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What are neutrinos?

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posted on May, 8 2010 @ 02:16 PM
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Like what are neutrinos. They are not bound by the strong force like other particles they are the only particle to escape a supernovae after it explodes. Over 50 trillion solar neutrinos pass through our body every second yet we can never feel them! What is the inner nature of these particles? And why do they exist in our universe?? Anyone got any answers?




posted on May, 8 2010 @ 05:06 PM
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I looked at Modern Physics some time ago, and I don't know if it's changed. It probably has, but what I learned was they are a counterpart to neutrons, with a charge, like electrons.

Neutrons, you know, are the particles that give mass to a compound. Electrons, of course, provide the fluidic charge.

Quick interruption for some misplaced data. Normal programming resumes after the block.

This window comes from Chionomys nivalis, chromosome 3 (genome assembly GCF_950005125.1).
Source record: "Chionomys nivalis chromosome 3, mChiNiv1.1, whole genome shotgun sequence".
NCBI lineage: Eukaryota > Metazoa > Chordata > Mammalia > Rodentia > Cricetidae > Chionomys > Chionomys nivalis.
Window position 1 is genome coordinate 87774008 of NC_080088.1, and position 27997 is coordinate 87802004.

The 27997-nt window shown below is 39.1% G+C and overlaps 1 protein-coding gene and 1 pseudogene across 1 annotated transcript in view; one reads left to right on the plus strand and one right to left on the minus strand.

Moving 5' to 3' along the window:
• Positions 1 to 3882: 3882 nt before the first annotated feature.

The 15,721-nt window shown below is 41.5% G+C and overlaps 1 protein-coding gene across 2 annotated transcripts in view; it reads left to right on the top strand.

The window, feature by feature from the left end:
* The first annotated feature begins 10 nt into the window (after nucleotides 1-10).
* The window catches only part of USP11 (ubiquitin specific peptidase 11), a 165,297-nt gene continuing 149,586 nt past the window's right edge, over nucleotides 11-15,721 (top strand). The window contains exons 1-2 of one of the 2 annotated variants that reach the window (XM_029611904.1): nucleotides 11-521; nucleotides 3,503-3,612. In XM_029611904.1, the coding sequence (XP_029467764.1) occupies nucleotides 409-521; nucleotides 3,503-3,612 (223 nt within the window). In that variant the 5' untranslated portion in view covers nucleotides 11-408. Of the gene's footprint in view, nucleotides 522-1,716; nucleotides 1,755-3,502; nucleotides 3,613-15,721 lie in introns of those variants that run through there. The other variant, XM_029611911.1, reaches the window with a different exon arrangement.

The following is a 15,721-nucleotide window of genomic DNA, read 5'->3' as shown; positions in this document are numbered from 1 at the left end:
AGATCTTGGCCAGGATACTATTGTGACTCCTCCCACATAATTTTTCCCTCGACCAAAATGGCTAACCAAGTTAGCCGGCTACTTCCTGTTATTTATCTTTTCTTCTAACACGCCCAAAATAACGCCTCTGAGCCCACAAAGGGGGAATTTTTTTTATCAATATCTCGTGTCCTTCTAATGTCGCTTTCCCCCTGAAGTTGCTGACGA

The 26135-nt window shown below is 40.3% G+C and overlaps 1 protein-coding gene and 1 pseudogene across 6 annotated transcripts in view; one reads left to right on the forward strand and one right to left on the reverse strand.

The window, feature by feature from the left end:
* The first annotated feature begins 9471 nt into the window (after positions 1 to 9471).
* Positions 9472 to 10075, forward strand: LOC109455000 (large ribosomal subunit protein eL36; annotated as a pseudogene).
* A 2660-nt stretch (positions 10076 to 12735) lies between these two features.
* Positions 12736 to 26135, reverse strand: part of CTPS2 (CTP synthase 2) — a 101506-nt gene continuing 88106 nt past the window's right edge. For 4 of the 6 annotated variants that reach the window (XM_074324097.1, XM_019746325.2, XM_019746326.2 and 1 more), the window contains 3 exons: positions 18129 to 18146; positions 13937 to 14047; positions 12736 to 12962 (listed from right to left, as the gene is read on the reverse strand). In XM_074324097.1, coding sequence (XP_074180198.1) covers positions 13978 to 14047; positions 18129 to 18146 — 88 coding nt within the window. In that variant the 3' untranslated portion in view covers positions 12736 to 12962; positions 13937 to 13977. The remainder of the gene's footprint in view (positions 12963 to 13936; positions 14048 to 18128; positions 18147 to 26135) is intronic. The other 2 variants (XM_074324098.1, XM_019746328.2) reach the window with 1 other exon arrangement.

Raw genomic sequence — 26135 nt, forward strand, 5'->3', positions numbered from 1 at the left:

Neutrinos are the interaction of transfer of heat exchange during typically elongation of a conductor. In Physics, anyway.

This helps explain some of Faraday's Laws, as well as the Henry, and works nicely with Magnetism theories.

Unfortunately, I haven't updated my databank lately, so I'm sure I'm outdated.

Essentially, motors and pumps, conveyor belts, etc, benifit.



posted on May, 8 2010 @ 05:22 PM
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reply to post by Maddogkull
 


they are the blurry line between "force" and "particle". On that scale, they are generally one and the same. What the above poster describes is accurate from my point of reference. So the neutrino would be the perturbation in the "spacetime fabric" or "aether", or whatever you want to call it.



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